I can’t remember exactly where in China I was at the time, but perhaps it doesn’t matter. My seven weeks travelling through the country had become a bit of a blur anyway. I was on a train, my ass parked on an unforgiving bench with a cup of salty noodles for lunch (again) and a bottle of 2.5% beer to wash it down.
Ask anyone what their dream job is and (right after Full-time Lottery Winner and Smooth-talking Billionaire Superhero) you’ll get Travel Writer.
Alain de Botton is the man who made philosophy cool again. A modern day Proustian who has written about love and happiness, deconstructed some of the most famous thinkers of all time and founded a global institution, the School of Life, a centre dedicated to “developing emotional intelligence”.
‘What is travel?’ is an interesting question, but more for what it tells you about the people doing the asking. The meaning of travel, despite ‘definitive’ articles to the contrary, is pretty subjective. And your relationship to it changes as you get older and begin to spend your weekends doing things like browsing health insurance policies. Reasons and motivations begin to wrinkle, just like us, revealing character.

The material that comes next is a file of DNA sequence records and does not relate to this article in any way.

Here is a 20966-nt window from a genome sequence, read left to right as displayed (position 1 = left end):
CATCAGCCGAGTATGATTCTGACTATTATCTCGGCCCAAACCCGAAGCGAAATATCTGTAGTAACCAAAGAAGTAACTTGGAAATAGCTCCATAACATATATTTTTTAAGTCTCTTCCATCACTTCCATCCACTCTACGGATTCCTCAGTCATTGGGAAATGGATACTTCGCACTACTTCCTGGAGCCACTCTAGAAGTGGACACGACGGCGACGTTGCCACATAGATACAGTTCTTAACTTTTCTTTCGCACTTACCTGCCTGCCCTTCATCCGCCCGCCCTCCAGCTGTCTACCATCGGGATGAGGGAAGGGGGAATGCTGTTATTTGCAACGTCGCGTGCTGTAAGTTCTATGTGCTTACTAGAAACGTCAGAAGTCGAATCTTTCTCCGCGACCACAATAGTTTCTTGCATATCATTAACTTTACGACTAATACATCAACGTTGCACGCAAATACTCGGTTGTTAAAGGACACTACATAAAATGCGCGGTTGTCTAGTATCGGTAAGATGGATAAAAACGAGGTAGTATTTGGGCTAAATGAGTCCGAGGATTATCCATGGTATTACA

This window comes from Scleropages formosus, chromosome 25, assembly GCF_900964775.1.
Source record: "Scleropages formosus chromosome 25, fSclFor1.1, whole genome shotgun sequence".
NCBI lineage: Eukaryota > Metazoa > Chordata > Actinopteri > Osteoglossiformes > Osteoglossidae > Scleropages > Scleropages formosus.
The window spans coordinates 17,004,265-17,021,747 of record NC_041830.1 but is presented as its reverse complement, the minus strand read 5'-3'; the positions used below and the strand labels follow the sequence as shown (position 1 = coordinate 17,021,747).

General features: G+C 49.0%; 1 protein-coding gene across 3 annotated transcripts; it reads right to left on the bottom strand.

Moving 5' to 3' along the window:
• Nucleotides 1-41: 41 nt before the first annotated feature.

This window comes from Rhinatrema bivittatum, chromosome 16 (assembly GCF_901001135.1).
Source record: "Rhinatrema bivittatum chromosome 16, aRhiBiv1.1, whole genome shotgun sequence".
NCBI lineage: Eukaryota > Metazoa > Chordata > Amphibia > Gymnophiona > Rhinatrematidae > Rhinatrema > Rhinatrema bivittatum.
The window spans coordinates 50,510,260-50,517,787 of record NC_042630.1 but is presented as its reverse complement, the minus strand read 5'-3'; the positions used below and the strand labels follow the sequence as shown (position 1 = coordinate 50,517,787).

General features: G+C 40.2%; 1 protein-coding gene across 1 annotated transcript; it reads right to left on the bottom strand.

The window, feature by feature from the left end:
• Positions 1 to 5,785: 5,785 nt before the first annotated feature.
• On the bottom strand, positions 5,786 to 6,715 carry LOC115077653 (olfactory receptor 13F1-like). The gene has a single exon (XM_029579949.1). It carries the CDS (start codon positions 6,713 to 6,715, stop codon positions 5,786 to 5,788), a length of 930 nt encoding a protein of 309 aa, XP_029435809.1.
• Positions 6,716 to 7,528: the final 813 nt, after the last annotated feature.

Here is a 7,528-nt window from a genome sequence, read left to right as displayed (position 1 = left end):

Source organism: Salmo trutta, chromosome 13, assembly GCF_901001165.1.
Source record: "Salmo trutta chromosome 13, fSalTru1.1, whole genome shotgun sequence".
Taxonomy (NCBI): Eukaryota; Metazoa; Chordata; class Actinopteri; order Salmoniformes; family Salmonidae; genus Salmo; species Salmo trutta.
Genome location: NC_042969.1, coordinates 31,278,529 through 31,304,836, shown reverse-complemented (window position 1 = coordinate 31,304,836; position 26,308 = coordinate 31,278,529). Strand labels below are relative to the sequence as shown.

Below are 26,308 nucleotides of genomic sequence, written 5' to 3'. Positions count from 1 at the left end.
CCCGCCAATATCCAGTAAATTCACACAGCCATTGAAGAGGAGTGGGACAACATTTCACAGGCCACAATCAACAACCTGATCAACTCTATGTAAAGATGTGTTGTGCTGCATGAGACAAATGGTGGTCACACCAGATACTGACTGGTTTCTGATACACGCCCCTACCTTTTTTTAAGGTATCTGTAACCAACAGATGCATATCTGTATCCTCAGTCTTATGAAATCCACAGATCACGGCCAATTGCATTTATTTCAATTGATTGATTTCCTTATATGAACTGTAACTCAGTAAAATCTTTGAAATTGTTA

When you’re a kid, everything is an adventure. A pavement is a runway; your arms the wings of a Boeing-747; your mouth and lips the noisey, spluttering engine. You can make magnificent medieval castles out of sheets and you can fight off any danger with your fabled Blade of Mercy (so long as mum’s not using it to mash potatoes).
Call us biased, but we’re pretty fond of this recent customer complaint from one Intrepid traveller from England. We did our best, but unfortunately it wasn’t enough to keep us from feeling the full wrath of Rebecca Gadsby. What can we say? You can’t win them all…
When life gives you lessons, make lessonade.